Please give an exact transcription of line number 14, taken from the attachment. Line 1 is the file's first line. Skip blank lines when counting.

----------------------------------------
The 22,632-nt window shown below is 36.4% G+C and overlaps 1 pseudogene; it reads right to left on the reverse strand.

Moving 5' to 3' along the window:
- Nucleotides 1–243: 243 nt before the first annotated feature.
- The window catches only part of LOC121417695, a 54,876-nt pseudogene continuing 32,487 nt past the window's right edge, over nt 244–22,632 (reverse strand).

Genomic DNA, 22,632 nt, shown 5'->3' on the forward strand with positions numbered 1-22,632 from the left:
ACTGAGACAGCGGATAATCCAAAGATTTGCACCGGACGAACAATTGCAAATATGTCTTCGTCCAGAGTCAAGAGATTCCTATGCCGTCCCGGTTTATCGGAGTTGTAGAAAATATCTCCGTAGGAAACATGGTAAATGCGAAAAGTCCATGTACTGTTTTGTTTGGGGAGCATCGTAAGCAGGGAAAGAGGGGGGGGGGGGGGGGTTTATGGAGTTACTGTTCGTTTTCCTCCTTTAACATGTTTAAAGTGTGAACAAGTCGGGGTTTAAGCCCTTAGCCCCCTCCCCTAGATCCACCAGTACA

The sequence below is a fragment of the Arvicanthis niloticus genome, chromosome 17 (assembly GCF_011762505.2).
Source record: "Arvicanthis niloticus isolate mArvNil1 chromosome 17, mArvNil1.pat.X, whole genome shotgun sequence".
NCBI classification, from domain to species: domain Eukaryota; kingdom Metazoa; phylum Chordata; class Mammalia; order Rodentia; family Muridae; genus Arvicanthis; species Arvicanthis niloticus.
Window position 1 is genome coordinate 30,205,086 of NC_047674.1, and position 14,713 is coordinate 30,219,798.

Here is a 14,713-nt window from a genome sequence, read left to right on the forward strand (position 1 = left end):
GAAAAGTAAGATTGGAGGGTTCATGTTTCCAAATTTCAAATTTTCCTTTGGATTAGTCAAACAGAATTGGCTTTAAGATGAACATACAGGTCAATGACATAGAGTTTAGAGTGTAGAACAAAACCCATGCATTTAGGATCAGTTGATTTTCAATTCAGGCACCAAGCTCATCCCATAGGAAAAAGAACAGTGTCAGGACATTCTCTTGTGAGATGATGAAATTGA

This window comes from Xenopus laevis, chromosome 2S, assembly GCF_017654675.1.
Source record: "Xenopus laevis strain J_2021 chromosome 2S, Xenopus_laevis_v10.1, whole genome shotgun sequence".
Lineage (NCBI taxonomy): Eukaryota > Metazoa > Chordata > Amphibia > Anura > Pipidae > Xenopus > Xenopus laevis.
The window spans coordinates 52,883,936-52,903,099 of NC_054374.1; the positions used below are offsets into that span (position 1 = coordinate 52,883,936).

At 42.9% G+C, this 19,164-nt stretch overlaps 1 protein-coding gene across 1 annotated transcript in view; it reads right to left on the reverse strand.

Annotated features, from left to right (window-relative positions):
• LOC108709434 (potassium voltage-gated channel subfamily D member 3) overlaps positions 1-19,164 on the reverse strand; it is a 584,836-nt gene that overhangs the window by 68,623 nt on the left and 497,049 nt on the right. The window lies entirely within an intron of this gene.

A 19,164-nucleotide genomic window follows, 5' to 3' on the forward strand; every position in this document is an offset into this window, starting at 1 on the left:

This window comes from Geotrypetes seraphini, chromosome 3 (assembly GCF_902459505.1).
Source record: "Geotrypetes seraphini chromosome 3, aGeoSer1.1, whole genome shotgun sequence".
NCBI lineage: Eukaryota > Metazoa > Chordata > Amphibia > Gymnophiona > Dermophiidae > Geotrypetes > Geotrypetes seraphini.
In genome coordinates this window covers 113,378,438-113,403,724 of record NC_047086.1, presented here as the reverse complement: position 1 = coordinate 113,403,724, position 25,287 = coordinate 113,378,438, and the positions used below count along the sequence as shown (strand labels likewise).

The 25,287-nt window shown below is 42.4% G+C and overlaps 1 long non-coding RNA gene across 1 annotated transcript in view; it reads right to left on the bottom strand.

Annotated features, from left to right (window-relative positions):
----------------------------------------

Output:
Source record: "Xenopus laevis strain J_2021 chromosome 2S, Xenopus_laevis_v10.1, whole genome shotgun sequence".